This is a guest post by Lehla Eldridge. Her blog is Unschooling the Kids. Lehla’s family lives in Italy.

“I will read when I can read,” were my sons words. At age ten he is on the edge of flying into the world of words. The ‘not being able’ to read phase will soon be a sweet memory. I sit with him as he speaks the words out, I see a big complex word on the page and part of me hopes he will stumble, which is a funny thing to admit, since it is counter to how I was a few years ago around reading. You see the tipping point is coming, he is on the edge of it and it is a delicious honor to witness a child learning to read at their own pace. Like that moment when they learn to walk, or swim—it feels magical to me.

There was a point where words and I were like a team, we would corner the kids and attack. “You see that word?” I would say. “What does it say?” The kids would sometimes respond or sometimes they would ignore me. I was trying to speed up the process. I thought they needed to read when I wanted them to.

One day my daughter quite honestly said to me, “Mum, can you just leave me alone around reading because I don’t think you are helping me.” ‘

“Oh,” I said. And inside “but aren’t I meant to teach them? This is crazy! How on earth can they learn if I don’t teach them?”

She, in that moment was my greatest teacher. I saw her then go on to flourish, without me. Over time she cracked it. She didn’t want my help. So my son got the benefits of me stepping away around reading. Both our twin daughters are now avid readers; it is hard to get their noses out of books.

I imagined there would come a time when I would nostalgically want my son to slow down with his learning. For us within this process our kids have learned to read at their own pace as we have trusted them to do so. For our son it has always been him that has lead the process, not me. It is the same for spelling. He is learning it, as he wants to and I am not making him.

I think in a school situation, reading and my son would have had a hard time together. When he was in school he simply was not interested in reading, especially when everybody told him he had to.  I am not sure that words would have been his friends. But in this way the door to reading is now opening and he is calmly walking through it at his own pace, leaving his mother outside. He is stepping into a world to which he holds the key.

11 replies
  1. JML
    JML says:

    I love this!

    My son just learnt to swim. On his own. My husband and I are avid swimmers and for years we would go to the pool with him and just sit there, in the water, as our son splashed and flopped and dunked as he slowly, but surely figured it out. In deep water we would make him wear a lifejacket And then last week he asked if he could jump in without his life jacket. Sure! And he just took off. Just like that. It was incredible! Watching him swim, he looks as skilled and as confident as any big kid. And I had felt so guilty for not putting him in swimming lessons.

    And reading is in the back of my mind. My husband and I are also avid readers. We are either reading or reading to our kids. My son has been sitting through chapter books since he’s been three. And then he started school. They were sending home these silly little sentence per page book. I knew what they were doing. And we would read them and sort of laugh at how silly they were. Once I had finished filling out the form, we went back to our chapter books.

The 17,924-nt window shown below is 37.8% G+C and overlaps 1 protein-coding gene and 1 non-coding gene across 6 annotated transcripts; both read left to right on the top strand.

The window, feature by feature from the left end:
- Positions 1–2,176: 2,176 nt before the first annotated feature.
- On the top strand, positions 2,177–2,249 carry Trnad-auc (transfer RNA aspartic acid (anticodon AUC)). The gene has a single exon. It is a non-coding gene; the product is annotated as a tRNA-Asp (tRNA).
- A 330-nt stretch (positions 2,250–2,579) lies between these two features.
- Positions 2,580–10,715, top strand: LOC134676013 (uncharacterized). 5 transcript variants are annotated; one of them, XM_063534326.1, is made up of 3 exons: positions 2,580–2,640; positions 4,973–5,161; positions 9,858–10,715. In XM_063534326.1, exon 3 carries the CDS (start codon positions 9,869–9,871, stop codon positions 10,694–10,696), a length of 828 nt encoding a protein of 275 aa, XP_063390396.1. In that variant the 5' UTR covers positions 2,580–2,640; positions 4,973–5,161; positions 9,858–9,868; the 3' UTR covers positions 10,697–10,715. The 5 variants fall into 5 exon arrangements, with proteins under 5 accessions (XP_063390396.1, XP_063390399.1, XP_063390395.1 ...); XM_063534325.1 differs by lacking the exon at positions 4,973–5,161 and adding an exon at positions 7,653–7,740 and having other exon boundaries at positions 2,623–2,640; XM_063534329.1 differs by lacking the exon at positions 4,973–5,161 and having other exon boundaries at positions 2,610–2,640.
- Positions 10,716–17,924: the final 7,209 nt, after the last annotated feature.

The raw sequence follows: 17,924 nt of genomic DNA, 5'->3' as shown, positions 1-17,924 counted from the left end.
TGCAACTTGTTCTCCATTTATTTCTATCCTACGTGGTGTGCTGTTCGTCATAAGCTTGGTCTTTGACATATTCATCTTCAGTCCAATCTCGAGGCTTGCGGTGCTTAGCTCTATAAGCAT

I had to resist showing him how to swim (although at times I would try to push and he would just ignore me) as I have to resist showing him the words on the page. Sometimes I run my finger along the bottom until he asks me to stop. Which he always does. I just can’t imagine that being exposed to so many words would not lead to learning.

    I struggle with school. Because of their insistence that things happen by a certain time. I already feel guilty because we didn’t practice the french alphabet during summer (as instructed by his kindergarten teacher). I tried a few times, but it felt rote and he didn’t enjoy it. The last thing I want is for him to hate French. And that’s exactly what pushing it on him will lead to. I just speak French to him instead. I feel that I can tolerate school, because I have seen some benefits, until it becomes too intrusive. But I fear my time is running out.

  2. Kirstin Campbell
    Kirstin Campbell says:

    Lovely thank you. I am patiently waiting for my son to figure it out and hiding my anxiety (I hope). I love to hear about others who did get there in their own time.

    • Lehla
      Lehla says:

      It is so interesting how we are conditioned to think a child is a ‘late’ reader or an ‘early’ reader, they read when they read I think and it is a wonderful thing to watch them develop in their own time. I was given the gift of being told to step away, by my daughter and this has made me not worry about my son’s ability to read. It was such a gift. I cannot believe that I ever worried about my daughters learning to read, as now it all seems such a waste of effort. They do get there. It is society that puts the clock on us all, I think it is wonderful that you are giving your child the honor of stepping back.

    • Lehla
      Lehla says:

      I really believe that children do get there at different speeds. For me it was one of the biggest learning pieces, I had to learn to let go of everything that I had learned about learning to read if that makes sense…

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